TOXICITY IN DOGS –

By Sunday, December 8, 2019 14 No tags Permalink

Drug toxicity in dogs is not a topic I run across online much. Could it be I’m not traveling in the right circles?

Even if that’s the case, I still feel comfortable in my assumptions that I am not alone.

Hence the inspiration for this post.

Recently I had somewhat of a scare doling out Harley’s allergy medicine.

WHAT HAD HAPPENED WAS –

It was a crazy busy week, lot’s going on at home and at work, long hours, little sleep.

The alarm went off way too early and I rushed through my morning routine with the Boys trying to make a work meeting on time.

As I sat in the meeting, I replayed all that I’d accomplished before 8am. What I remembered made me gasp out loud which caught the attention of everyone in the room.

My mental video rerun revealed I had given Harley one of my Zyrtec tablets instead of his allergy medicine.

I just knew Harley was slipping into a coma…

I excused myself and ran into the hall to call the vet – 

  • No answer
  • Not open
  • Not good

I dialed my husband to ask him to look at Harley –

  • No answer
  • Not home
  • Not good

I left the meeting in search of a computer. #hadtogo

WHAT I FOUND OUT – 

According to my therapist “Google”, Zyrtec will not “kill” Harley.

That made my hands stop trembling all over the keyboard.

HOWEVER Zyrtec-D contains an active ingredient (Pseudoephedrine) that can be very harmful to dogs. #justsoyouknow

In fact there are several antihistamines (allergy meds) that are “usually” safe for dogs – 

  • Benadryl
  • Zyrtec
  • Claritin

Notice I included the word “usually.” That’s exactly how it is written on the internet. #takecaution

When I returned to the meeting, I whispered to a co-worker why I left the room. She calmly told me not to worry, she’s given Zyrtec to her dog many times when he’s scratching a lot. 

When I asked if this was the advice from her vet – she told me “no” said “her neighbor told her to do it.” #secondgasp

HARLEY HAD NO REACTION – 

By the time the vet’s office opened up, Doodle Dad called back and according to him, Harley was fine, outside beating up Jaxson on the porch…

The vet told me the same thing. Harley should be fine, no need for alarm.

Thank the Doodle I didn’t give him my HBP meds, that could would have been an entirely different blog post. #sudderthethought

Later that day, I read about acetaminophen toxicity. It is unfortunately quite common in dogs –

Acetaminophen is a medication that is used to treat fever and/or pain in humans. Unfortunately, acetaminophen toxicity in dogs is somewhat common as dog owners attempt to treat their dogs for pain without first consulting with a veterinarian.

Advanced Animal Care

Smaller and younger dogs face a greater risk from just one single dose mistakenly given by their pet parent.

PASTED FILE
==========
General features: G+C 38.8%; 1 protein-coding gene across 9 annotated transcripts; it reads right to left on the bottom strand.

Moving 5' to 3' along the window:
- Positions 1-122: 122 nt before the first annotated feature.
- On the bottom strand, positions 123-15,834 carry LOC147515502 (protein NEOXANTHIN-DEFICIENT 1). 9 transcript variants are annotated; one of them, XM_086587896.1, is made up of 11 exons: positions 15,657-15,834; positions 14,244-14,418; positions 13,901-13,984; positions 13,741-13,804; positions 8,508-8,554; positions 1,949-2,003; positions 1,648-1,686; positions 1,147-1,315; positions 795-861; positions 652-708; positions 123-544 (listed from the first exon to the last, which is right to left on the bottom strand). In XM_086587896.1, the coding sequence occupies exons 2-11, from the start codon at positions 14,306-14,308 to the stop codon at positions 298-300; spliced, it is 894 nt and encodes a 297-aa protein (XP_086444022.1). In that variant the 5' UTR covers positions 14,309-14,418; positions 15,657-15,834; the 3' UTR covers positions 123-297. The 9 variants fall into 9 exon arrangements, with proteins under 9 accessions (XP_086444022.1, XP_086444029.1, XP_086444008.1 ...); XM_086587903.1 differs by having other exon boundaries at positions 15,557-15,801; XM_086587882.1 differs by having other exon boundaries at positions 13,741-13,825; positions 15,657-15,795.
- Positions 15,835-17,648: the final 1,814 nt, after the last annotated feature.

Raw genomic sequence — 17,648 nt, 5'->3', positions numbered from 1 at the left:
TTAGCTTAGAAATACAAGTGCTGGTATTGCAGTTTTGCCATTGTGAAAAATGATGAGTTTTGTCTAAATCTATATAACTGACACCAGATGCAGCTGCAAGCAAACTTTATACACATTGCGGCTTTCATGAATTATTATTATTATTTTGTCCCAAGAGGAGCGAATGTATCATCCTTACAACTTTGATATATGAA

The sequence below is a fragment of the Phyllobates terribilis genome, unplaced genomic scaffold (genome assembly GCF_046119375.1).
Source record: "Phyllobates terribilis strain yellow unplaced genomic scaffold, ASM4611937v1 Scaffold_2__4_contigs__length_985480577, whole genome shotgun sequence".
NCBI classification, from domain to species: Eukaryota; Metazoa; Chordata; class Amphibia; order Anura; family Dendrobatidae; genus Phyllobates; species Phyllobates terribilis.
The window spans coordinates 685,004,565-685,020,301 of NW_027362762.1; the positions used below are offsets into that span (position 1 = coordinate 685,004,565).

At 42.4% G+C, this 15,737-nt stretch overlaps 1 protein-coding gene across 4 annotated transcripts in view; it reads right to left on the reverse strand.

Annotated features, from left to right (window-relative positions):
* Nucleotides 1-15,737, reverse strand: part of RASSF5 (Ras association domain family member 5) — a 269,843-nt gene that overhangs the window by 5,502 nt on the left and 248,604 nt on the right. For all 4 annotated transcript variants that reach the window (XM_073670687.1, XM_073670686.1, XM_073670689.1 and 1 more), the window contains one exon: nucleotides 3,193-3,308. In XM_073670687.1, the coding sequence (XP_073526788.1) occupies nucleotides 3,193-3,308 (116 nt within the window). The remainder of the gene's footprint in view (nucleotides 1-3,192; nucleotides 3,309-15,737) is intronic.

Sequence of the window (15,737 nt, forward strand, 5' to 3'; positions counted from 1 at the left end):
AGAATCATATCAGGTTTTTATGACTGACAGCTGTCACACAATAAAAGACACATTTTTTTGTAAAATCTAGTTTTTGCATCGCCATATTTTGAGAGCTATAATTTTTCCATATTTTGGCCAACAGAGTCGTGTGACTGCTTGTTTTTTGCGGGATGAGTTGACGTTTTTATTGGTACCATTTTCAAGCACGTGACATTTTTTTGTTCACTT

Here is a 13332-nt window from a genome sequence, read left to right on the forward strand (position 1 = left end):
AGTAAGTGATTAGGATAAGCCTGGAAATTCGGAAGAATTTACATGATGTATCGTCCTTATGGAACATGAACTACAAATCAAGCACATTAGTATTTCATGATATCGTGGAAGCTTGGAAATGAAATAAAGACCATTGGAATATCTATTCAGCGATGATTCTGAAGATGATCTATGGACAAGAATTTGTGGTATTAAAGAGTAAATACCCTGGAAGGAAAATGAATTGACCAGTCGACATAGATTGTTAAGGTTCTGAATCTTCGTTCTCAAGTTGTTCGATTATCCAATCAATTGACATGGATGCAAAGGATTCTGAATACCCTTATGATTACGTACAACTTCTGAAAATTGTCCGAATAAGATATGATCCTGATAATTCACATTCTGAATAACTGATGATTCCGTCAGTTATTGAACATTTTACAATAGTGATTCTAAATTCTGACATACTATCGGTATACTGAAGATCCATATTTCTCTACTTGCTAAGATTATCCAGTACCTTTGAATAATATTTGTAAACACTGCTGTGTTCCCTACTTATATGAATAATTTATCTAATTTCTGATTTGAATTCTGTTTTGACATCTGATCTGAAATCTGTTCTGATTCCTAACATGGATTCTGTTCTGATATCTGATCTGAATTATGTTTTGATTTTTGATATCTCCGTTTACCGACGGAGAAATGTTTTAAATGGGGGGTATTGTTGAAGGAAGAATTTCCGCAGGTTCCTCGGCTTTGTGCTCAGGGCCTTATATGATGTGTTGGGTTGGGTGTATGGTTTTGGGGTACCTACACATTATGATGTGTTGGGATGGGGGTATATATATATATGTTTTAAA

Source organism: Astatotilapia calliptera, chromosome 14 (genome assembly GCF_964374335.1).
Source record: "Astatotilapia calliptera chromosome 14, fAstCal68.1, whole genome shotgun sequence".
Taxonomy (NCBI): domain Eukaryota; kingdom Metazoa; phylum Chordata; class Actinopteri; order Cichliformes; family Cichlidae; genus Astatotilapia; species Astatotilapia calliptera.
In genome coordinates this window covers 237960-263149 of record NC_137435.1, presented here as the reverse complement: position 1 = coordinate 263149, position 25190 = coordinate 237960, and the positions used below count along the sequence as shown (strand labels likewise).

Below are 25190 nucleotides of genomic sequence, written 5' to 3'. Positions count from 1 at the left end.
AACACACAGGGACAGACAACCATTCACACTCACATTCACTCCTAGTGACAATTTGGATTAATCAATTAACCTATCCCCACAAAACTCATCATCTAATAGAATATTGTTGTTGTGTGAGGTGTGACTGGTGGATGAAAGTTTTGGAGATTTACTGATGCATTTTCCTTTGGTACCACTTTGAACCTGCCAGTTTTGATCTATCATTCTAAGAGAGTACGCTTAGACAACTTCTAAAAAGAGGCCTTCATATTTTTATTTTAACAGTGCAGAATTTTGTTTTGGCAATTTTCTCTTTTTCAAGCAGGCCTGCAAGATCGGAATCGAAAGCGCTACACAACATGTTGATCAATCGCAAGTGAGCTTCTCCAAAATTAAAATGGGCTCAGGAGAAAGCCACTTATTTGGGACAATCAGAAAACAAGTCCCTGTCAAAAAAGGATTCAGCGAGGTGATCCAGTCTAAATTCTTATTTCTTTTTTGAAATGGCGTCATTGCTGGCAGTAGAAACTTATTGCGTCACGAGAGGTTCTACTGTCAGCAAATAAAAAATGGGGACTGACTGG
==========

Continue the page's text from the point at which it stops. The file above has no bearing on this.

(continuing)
DRUGS FOR HUMANS –

Did you know many of our household medications are toxic to our dogs?

As much as we love our family pets and don’t want to see them suffer, we cannot “assume” what’s good for us – will not harm them.

While we are told there ARE over the counter drugs that are actually safe for our pets – 

  • Aspirin
  • Benadryl
  • Pepcid

You should ALWAYS (can I say it again?) ALWAYS get direction/guidance from your vet.

My co-workers response still haunts me because neither she nor her neighbor consulted a vet before giving their dogs human meds.

DRUG TOXICITY – 

Here is a list (although I am sure there are more) of drugs that are toxic to dogs – 

  • Acetaminophen (Tylenol)
  • Ibuprofen (Advil, Motrin)
  • Naproxen (Aleve, Anaprox)
  • Antidepressants
  • ADD/ADHD Medication
  • Sleep Aids (Benzodiazepines, Xanax, Ambien)
  • Beta-Blockers
  • Thyroid Hormones
  • Cholesterol Medications (Lipitor)

Harley’s accidental ingestion of my Zyrtec was not due to counter-surfing – but my lack of attention to detail. Curious pups can find things on their own.

If your dog consumes a drug, contact your veterinarian immediately.

If your vet is not available, call poison control – 

Pet Poison Control:    888-426-4435

Pet Poison Helpline:   855-764-7661

*There may be a $65 fee for using this service, but it could save your dog’s life.

OVER THE COUNTER MEDS – 

Armed with your vet’s say so, there are a few OTC drugs you can purchase and follow your vets instructions.

There are OTC – 

  • tablets/pills
  • antibiotic gels
  • corticosteroid sprays, gels and creams
  • Antifungal sprays, gels and creams

Just make sure you check with your vet first #notyourneighbor

ONE MORE THING – 

While my vet did in fact acknowledge some dogs find relief taking Zrytec, she does not recommend we adopt that form of treatment for Harley. An over the counter drug is no match for the severities of his environmental allergies. #ohwell 

Train your mind to see the good in everything – especially Mondays ❤️


14 Comments
  • Madison
    December 9, 2019

    Mom worries sometimes when we go to Gramma’s as she has lots of pills to take every day and sometimes she drops them and can’t find them. If that has happened, Mom is always on her hands and knees combing the floor until she finds them so we don’t eat them. It is scary to think of any pup eating a human pill. So glad Harley is alright.